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In off-hand there are several styles of holding a rifle, only one of which is really valuable to the hunter. We have off-hand with arm extended, off-hand with body rest, and off-hand with hip rest. It is well known that a target rifle shot may be a very indifferent performer on game, and while there are other reasons for this, one of the best ones is that he adopts a position that cannot be used in hunting.

Off-hand, extended arm, the common manner of holding a shotgun, is the only style in which the rifleman should train himself if his practice is to avail him in the woods and mountains. The body rest might be termed the military offhand, many soldiers and guardsmen using it on the range. The method of aiming in the body rest is to bring the left arm in until it rests against the inflated chest, hand just in front of the guard, or the latter may be resting in the palm. In the hip-rest, the marksman takes a position that will throw out the hip upon which he rests his elbow, supporting his weapon, preferably on the tips of his fingers and thumb. The Schuetzen style of holding a rifle by means of a palm-rest is also off-hand, but Schuetzen methods are of no more use in the game field than a machine rest.

The soldier or the hunter frequently needs to place his bullet quickly, if at all; many times he must catch his quarry on the run, or it may be in view but a second or two, whereupon he must instantly throw his sights upon it and fire. Under the circumstances, posing for the body rest, or contorting for the hip-rest would be absurd.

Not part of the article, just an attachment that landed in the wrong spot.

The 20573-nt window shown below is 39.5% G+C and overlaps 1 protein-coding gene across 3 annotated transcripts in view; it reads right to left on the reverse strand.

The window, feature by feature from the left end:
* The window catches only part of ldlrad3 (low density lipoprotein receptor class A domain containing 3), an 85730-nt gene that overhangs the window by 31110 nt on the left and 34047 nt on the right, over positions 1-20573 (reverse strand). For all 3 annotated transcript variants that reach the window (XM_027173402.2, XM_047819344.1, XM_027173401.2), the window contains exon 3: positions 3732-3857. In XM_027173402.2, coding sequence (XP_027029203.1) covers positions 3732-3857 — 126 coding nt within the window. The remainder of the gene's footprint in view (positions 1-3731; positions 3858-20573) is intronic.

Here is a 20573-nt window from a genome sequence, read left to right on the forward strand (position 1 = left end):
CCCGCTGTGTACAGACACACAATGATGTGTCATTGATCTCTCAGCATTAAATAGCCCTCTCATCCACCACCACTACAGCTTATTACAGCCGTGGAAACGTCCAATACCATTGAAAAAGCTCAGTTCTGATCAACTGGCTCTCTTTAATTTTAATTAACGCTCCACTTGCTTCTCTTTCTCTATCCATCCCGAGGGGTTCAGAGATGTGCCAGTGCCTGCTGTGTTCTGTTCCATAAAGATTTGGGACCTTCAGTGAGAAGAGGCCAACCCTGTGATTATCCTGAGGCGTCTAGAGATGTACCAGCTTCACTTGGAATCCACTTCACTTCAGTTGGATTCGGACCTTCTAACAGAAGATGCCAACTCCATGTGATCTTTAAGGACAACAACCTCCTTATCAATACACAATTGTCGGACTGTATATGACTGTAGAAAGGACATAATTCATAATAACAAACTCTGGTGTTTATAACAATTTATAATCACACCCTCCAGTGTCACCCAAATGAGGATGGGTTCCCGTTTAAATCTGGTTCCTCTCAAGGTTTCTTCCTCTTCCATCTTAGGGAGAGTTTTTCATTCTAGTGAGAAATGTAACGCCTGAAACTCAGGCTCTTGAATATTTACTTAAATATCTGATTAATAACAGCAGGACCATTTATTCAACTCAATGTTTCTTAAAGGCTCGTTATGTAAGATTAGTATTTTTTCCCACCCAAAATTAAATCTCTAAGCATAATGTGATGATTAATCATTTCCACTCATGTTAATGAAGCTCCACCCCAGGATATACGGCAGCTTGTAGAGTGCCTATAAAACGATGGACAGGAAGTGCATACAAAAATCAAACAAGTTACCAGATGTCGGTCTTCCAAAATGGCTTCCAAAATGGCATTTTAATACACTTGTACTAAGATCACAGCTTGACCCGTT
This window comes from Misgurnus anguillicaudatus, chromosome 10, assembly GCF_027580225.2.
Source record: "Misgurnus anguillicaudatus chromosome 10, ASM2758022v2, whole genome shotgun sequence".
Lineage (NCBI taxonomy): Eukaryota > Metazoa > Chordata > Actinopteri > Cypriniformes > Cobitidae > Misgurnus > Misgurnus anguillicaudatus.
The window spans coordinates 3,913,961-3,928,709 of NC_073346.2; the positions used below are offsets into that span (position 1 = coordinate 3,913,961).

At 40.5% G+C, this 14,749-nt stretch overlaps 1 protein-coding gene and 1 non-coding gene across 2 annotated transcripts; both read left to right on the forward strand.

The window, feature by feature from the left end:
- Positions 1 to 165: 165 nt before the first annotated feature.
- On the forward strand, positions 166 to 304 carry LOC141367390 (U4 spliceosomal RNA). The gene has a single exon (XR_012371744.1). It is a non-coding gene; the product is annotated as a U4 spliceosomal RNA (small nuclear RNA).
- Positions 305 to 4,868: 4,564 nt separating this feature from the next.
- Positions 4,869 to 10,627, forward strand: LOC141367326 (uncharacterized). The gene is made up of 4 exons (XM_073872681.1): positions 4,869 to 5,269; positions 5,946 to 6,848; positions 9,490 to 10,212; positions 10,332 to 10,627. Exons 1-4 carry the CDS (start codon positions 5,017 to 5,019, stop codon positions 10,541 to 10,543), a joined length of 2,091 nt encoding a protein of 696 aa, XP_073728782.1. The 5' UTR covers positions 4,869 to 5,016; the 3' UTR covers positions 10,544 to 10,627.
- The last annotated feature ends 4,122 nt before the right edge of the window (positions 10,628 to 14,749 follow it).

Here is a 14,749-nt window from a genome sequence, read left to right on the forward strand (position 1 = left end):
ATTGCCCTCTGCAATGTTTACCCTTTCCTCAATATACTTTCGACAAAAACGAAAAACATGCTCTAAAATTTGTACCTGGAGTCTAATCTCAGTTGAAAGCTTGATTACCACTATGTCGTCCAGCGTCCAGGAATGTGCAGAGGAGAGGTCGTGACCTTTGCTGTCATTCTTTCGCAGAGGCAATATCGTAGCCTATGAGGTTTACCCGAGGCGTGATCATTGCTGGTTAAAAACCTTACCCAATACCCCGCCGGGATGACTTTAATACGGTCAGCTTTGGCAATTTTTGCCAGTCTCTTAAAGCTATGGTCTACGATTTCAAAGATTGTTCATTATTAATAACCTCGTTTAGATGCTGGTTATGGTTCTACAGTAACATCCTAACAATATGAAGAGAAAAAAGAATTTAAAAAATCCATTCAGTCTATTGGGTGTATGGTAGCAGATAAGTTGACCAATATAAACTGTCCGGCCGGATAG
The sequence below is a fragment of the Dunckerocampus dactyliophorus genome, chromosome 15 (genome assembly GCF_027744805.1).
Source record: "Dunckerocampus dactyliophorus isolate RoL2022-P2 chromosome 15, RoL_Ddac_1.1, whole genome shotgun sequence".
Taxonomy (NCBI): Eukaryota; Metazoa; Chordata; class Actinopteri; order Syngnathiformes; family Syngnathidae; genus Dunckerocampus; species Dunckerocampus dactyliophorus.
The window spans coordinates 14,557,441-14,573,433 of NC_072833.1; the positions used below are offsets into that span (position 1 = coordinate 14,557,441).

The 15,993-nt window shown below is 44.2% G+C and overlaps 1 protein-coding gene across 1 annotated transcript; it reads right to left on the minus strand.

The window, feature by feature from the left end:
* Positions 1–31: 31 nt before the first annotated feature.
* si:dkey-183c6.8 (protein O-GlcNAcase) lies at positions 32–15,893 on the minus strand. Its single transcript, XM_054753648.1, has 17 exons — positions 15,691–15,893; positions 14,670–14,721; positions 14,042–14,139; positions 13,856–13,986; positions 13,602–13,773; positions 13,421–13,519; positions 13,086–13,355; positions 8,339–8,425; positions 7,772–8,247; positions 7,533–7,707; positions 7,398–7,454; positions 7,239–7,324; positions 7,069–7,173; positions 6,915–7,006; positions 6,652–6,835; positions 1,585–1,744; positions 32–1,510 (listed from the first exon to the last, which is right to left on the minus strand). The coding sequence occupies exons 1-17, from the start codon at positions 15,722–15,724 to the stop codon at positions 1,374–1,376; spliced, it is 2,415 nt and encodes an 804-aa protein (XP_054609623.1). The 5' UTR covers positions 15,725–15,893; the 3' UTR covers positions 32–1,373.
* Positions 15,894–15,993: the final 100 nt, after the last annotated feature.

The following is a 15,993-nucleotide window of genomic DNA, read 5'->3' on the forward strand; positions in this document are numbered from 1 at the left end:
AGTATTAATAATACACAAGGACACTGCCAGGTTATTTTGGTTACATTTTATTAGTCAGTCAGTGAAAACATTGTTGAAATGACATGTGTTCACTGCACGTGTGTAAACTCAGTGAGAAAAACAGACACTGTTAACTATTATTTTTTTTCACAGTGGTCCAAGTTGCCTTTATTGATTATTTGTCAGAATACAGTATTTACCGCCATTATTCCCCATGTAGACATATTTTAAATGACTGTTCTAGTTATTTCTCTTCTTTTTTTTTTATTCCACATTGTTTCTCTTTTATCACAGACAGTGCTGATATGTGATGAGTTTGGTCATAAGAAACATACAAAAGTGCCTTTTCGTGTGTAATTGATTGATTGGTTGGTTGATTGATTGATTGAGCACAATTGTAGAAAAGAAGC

The Schuetzen man is perfectly justified in using his position, for as a rule he makes no pretense of being a game shot, neither is he trying to develop the sort of skill available in war or sport. Nor can we blame the soldier for preferring the body rest; his officers are demanding sharpshooting results, and he must take advantage of any style of holding permitted under the rules. But when it comes to stopping a fleeing deer or a charging bear, in the words of Perlmutter, "that is something else yet," and he must shove his sights right on to the mark and let go the instant the bead covers.

Hand-holds, hip rests, hair triggers, telescope sights, heavy barrels, and miniature charges, are none of them calculated to graduate the man who must handle rapidly a light hunting rifle with a trigger pull of from three to six pounds and a kick that is sometimes hair raising. To be sure, any variety of rifle practice is better than none, but ultimately the student must be trained to the tools adapted to the work. From the foregoing it is to be taken for granted that the game shot will use the extended arm only, sticking to it persistently until he secures results.

Askins, Charles. Rifles and Rifle Shooting. New York: Outing, 1912. Print.

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